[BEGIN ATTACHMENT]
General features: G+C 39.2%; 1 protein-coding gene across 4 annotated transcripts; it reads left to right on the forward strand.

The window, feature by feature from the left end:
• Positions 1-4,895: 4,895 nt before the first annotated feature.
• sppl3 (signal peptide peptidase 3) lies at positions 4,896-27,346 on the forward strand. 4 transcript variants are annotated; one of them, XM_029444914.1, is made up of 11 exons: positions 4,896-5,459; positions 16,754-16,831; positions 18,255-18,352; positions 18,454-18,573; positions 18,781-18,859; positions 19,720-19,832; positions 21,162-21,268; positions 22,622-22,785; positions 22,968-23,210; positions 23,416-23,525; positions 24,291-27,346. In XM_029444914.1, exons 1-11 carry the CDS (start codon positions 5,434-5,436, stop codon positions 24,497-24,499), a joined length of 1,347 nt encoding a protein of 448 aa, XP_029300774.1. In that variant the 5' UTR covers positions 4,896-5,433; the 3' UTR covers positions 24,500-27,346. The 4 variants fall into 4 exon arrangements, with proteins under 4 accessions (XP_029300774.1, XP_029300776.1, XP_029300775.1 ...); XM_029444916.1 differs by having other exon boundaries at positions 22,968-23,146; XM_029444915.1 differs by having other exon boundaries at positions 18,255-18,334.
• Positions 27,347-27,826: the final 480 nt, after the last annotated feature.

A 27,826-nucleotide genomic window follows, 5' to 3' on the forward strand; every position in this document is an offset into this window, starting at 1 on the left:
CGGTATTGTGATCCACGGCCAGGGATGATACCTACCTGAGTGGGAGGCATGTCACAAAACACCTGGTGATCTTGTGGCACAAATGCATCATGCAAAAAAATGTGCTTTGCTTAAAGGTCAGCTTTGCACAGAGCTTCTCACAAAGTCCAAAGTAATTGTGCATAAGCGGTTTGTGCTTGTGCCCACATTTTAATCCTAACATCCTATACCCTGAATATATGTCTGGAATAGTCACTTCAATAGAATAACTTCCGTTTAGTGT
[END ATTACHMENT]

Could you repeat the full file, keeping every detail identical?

General features: G+C 39.2%; 1 protein-coding gene across 4 annotated transcripts; it reads left to right on the forward strand.

The window, feature by feature from the left end:
• Positions 1-4,895: 4,895 nt before the first annotated feature.
• sppl3 (signal peptide peptidase 3) lies at positions 4,896-27,346 on the forward strand. 4 transcript variants are annotated; one of them, XM_029444914.1, is made up of 11 exons: positions 4,896-5,459; positions 16,754-16,831; positions 18,255-18,352; positions 18,454-18,573; positions 18,781-18,859; positions 19,720-19,832; positions 21,162-21,268; positions 22,622-22,785; positions 22,968-23,210; positions 23,416-23,525; positions 24,291-27,346. In XM_029444914.1, exons 1-11 carry the CDS (start codon positions 5,434-5,436, stop codon positions 24,497-24,499), a joined length of 1,347 nt encoding a protein of 448 aa, XP_029300774.1. In that variant the 5' UTR covers positions 4,896-5,433; the 3' UTR covers positions 24,500-27,346. The 4 variants fall into 4 exon arrangements, with proteins under 4 accessions (XP_029300774.1, XP_029300776.1, XP_029300775.1 ...); XM_029444916.1 differs by having other exon boundaries at positions 22,968-23,146; XM_029444915.1 differs by having other exon boundaries at positions 18,255-18,334.
• Positions 27,347-27,826: the final 480 nt, after the last annotated feature.

A 27,826-nucleotide genomic window follows, 5' to 3' on the forward strand; every position in this document is an offset into this window, starting at 1 on the left:
CGGTATTGTGATCCACGGCCAGGGATGATACCTACCTGAGTGGGAGGCATGTCACAAAACACCTGGTGATCTTGTGGCACAAATGCATCATGCAAAAAAATGTGCTTTGCTTAAAGGTCAGCTTTGCACAGAGCTTCTCACAAAGTCCAAAGTAATTGTGCATAAGCGGTTTGTGCTTGTGCCCACATTTTAATCCTAACATCCTATACCCTGAATATATGTCTGGAATAGTCACTTCAATAGAATAACTTCCGTTTAGTGT